So far I’ve written about two of the album’s previously released singles: the disorderly, wobbly and boozy “Oceans,” a track full of spittle, fury and howled invective centered around fuzzy and lurching power chords, thunderous drumming and drunken shout along worthy choruses reminiscent of Johnny Thunders‘ “Born to Lose,”and John Cale‘s “Pablo Picasso” — and “Whyalla,” a love letter and condemnation of rural Australia that viciously points out the hopelessness, small-minded thinking and boredom of that world with the sort of lived-in hate, despair and deeply abiding love you’d feel for a dysfunctional and fucked-up family member.

Marge’s third and latest single “Calcium” is a slow-burning track that’s one part sarcastic yet scientific study and one part late night, shitfaced blues, centered around shimmering guitars, BIbby’s earnestly howled vocals, twinkling piano and shout along friendly hook. The song features a narrator, who’s deeply concerned about his calcium intake — mainly because he’s concerned about his teeth becoming jacked up. See, vanity, they name is male!

“I wrote this song on the back porch of a mate’s place in Mt Lawley. I remember having read a lot of mumbo jumbo about the dairy industry at the time. The lyrics felt silly but the tune felt so nice to sing. Engineer Mitch pulled a real shifty on me and put my guitar solo in reverse, resulting in me being a happy boy,” Bibby says of the new single.

Co-directed by Bibby and Billy Bowen, the recently released video for “Calcium” follows Bibby on a typical night at his regular bar: Bibby having preternatural restraint and control as friends and regulars offer him booze, cigarettes and alcohol, which he steadfastly refuses. Throughout the video we see Bibby drink milk, lose terribly at pool and hunt for vitamins like a fiend. It’s hilarious and absurd — but at the end, Bibby can say that his grill looks good.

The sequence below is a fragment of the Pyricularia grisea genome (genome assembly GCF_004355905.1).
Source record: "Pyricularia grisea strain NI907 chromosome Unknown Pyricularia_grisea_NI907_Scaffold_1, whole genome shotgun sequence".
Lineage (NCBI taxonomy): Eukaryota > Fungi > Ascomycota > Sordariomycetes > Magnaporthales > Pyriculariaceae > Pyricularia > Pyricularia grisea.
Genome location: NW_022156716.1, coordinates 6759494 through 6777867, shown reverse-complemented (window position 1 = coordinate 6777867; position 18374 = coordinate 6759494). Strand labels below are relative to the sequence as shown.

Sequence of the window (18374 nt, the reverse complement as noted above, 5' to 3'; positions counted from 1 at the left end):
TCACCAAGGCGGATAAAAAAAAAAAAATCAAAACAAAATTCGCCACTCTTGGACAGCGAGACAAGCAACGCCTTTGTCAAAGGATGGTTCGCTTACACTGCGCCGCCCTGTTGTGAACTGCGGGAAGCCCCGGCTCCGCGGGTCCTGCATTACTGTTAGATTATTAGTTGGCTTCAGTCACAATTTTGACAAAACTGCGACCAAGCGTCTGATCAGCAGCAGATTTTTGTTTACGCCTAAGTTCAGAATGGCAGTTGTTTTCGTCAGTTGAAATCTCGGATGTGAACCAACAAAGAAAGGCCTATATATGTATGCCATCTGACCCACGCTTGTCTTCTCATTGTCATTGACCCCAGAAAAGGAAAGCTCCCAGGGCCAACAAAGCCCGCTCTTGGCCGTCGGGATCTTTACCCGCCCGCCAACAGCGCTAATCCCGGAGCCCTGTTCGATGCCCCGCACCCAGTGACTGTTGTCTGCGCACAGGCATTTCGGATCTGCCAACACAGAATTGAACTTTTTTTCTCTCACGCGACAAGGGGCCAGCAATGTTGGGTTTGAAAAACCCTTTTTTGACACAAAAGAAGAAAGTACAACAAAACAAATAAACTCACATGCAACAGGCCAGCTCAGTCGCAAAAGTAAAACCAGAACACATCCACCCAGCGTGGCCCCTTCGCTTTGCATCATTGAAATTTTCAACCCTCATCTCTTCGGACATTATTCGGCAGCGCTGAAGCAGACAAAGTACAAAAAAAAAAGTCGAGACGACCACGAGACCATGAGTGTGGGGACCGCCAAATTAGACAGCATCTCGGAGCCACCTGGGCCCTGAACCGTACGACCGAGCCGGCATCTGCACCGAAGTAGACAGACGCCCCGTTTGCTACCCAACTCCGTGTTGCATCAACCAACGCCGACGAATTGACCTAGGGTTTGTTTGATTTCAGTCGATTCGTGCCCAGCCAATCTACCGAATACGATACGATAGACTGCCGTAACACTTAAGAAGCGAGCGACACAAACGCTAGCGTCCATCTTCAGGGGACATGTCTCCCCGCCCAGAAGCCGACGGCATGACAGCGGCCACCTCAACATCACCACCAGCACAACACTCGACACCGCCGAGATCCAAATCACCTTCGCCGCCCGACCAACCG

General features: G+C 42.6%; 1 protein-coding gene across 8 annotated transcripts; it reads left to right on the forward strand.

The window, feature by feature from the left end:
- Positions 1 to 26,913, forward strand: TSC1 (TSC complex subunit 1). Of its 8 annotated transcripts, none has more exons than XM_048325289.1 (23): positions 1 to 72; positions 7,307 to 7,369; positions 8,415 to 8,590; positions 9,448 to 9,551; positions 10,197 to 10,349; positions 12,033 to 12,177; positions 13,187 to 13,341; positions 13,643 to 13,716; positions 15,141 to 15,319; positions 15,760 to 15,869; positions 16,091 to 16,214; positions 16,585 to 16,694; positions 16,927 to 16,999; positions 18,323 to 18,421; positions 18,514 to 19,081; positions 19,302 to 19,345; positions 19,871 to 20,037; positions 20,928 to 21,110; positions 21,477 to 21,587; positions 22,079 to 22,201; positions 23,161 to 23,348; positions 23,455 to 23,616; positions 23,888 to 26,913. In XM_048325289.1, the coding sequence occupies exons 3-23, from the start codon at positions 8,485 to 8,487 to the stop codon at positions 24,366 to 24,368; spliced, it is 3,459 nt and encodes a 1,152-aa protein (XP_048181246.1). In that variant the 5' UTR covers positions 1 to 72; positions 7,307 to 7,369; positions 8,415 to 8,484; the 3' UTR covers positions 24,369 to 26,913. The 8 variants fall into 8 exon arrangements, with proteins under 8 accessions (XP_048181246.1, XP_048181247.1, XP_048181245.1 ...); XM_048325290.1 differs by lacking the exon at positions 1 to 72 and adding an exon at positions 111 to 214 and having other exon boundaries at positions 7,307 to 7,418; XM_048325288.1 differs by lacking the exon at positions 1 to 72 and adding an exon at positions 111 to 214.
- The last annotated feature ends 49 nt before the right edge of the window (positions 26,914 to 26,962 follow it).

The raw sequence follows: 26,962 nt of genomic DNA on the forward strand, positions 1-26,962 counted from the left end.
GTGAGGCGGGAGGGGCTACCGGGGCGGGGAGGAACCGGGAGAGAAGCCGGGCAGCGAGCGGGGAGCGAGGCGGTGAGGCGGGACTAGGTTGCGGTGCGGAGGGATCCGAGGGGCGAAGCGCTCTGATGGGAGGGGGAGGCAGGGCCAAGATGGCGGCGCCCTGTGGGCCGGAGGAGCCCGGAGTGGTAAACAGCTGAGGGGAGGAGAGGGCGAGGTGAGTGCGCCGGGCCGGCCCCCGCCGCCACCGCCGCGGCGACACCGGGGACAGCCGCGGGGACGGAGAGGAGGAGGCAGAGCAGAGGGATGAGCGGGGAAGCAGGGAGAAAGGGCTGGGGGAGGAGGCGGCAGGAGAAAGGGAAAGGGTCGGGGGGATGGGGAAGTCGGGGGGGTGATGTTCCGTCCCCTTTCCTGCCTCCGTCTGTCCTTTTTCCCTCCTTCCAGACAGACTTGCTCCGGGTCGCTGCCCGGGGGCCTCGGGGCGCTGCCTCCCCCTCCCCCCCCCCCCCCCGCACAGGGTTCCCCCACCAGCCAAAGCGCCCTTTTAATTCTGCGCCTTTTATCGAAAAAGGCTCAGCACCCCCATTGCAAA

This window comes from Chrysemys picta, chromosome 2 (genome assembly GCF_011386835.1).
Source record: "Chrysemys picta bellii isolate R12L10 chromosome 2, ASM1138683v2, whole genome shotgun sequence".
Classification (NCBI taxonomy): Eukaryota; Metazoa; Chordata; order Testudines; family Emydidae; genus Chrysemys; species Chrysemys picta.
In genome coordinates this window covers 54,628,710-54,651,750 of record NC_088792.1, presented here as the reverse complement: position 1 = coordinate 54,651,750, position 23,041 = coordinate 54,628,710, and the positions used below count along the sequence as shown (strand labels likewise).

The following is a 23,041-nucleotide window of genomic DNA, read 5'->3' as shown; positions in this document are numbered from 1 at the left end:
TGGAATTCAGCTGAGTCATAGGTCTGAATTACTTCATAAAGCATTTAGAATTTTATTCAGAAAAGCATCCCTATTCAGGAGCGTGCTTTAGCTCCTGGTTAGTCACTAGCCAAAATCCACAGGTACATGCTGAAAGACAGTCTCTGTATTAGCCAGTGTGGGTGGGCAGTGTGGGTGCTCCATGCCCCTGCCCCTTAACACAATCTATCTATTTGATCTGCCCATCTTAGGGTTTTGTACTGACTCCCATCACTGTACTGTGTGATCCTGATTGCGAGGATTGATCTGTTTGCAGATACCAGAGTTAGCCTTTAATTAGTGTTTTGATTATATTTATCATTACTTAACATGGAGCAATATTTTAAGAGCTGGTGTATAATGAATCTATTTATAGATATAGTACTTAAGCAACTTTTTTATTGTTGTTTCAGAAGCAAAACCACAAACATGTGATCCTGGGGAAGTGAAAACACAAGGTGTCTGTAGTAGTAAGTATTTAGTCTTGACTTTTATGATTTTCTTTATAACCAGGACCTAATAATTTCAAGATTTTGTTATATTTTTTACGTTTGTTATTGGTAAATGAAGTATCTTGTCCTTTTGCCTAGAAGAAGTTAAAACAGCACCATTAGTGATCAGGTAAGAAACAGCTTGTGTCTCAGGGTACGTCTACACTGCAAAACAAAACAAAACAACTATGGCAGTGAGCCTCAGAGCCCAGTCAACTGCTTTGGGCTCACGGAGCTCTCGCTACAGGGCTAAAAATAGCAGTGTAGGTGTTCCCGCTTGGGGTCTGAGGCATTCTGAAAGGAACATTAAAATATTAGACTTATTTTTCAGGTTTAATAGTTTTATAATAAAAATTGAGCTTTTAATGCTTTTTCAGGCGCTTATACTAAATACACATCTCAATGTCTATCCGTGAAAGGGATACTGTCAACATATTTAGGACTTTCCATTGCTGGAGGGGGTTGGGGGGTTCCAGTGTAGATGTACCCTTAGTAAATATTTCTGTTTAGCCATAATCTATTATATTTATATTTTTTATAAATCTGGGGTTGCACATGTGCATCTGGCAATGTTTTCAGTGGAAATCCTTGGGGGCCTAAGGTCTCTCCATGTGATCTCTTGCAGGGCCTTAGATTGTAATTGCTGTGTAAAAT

Live Footage: JOVM Mainstay Yola Performs a Soulful Rendition of Nina Simone’s “To Be Young Gifted and Black”

With the release of her critically applauded, Dan Auerbach-produced full-length debut Walk Through Fire, the Bristol, UK-born, Nashville-based singer/songwriter, guitarist and JOVM mainstay Yola had a highlight-filled, breakthrough year last year. Some of those highlights included:

playing a breakout performance at SXSW
making her New York debut at Rockwood Music Hall
playing a live session for YouTube at YouTube Space New York
opening for a list of acclaimed artists including Kacey Musgraves, Lake Street Dive and Andrew Bird on a select series of US tour dates that featured stops at Newport Folk Festival, Hollywood Bowl, Austin City Limits Festival, Lincoln Center Out of Doors
making her nationally televised debut on CBS This Morning: Saturday Sessions
receiving a Grammy nomination for Best Artist, along with fellow JOVM mainstays The Black Pumas.
making her late night national television debut on Jimmy Kimmel Live!
releasing a soulful cover of Elton John‘s “Goodbye Yellow Brick Road,” that’s not only a staple of her live sets — but caught the attention of Sir Elton John himself, who praised the rapidly rising artist and her cover.